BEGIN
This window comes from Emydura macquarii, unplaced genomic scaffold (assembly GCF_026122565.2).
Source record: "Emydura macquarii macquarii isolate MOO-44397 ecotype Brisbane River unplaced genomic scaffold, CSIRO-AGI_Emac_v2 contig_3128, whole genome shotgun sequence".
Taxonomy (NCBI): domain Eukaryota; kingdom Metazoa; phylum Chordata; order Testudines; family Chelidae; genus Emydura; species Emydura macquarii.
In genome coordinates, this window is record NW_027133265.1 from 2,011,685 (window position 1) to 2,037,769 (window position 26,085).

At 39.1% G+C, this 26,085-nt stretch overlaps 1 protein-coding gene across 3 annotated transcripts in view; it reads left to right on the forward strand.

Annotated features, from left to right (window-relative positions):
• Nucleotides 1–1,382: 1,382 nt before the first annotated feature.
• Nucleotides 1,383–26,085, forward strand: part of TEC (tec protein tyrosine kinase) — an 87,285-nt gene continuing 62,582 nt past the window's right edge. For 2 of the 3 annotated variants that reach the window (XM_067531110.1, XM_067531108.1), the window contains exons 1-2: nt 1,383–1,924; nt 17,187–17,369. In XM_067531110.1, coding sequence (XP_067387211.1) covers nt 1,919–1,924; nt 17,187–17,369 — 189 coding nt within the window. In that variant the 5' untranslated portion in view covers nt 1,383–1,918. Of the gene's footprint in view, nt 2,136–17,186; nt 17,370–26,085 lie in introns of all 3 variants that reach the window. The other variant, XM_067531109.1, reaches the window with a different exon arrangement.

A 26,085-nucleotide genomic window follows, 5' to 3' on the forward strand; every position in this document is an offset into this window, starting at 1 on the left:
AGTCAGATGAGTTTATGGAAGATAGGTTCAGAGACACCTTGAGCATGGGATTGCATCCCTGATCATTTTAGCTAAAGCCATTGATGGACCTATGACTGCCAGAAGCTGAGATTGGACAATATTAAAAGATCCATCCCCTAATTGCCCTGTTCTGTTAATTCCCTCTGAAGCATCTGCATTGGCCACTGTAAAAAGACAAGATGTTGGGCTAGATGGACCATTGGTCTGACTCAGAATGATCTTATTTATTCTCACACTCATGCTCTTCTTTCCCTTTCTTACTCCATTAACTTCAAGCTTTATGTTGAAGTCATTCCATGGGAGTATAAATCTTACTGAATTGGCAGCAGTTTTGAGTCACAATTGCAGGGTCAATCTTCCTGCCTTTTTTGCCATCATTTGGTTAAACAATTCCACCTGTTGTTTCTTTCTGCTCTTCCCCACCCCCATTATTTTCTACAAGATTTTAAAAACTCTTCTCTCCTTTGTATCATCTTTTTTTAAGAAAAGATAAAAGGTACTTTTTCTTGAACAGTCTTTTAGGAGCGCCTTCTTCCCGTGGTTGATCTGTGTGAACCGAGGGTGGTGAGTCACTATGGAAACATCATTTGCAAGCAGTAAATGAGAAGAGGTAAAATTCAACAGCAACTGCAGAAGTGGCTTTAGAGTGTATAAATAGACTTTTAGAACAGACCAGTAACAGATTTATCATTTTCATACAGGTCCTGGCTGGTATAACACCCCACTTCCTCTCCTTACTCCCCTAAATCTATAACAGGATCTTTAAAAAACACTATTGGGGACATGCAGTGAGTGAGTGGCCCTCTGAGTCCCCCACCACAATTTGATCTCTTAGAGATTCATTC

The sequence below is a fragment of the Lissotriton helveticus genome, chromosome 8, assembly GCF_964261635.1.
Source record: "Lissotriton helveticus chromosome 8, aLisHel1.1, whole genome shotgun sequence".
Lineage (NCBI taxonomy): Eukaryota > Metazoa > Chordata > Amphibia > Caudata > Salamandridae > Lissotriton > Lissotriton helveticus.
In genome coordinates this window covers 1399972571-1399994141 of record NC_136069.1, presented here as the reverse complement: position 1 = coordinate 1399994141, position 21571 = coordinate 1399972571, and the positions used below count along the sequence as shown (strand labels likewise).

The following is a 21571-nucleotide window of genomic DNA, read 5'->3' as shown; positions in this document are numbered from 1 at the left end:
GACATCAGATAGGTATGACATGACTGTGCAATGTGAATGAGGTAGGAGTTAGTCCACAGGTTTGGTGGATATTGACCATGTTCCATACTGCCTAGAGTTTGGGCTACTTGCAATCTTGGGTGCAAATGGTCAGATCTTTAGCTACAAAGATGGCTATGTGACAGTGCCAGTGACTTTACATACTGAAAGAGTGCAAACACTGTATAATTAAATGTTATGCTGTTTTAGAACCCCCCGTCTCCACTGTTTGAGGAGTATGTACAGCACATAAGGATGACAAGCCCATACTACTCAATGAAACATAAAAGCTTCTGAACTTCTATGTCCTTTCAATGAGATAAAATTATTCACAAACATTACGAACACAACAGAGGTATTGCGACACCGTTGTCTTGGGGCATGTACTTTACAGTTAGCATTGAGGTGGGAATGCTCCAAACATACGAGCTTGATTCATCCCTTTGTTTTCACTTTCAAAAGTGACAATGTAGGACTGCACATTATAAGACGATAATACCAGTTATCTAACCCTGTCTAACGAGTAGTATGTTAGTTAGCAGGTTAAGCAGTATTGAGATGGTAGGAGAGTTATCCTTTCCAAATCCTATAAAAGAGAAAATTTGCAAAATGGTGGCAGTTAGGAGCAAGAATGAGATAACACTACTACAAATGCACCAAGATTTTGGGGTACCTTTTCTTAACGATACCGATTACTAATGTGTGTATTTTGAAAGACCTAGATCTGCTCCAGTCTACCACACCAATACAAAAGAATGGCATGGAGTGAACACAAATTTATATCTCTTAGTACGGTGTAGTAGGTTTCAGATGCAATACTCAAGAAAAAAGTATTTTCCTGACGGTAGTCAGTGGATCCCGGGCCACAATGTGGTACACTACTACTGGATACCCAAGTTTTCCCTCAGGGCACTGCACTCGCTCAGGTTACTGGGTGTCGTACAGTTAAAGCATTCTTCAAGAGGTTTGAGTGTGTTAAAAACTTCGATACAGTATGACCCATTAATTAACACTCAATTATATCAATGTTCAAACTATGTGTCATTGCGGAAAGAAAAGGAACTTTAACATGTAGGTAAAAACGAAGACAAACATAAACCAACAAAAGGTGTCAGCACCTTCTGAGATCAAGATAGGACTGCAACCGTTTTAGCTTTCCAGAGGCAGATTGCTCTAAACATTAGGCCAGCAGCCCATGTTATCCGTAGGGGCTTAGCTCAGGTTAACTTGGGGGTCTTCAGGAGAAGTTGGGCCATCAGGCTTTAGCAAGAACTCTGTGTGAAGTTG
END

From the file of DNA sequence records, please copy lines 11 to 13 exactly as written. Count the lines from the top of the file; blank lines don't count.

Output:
The sequence below is a fragment of the Lissotriton helveticus genome, chromosome 8, assembly GCF_964261635.1.
Source record: "Lissotriton helveticus chromosome 8, aLisHel1.1, whole genome shotgun sequence".
Lineage (NCBI taxonomy): Eukaryota > Metazoa > Chordata > Amphibia > Caudata > Salamandridae > Lissotriton > Lissotriton helveticus.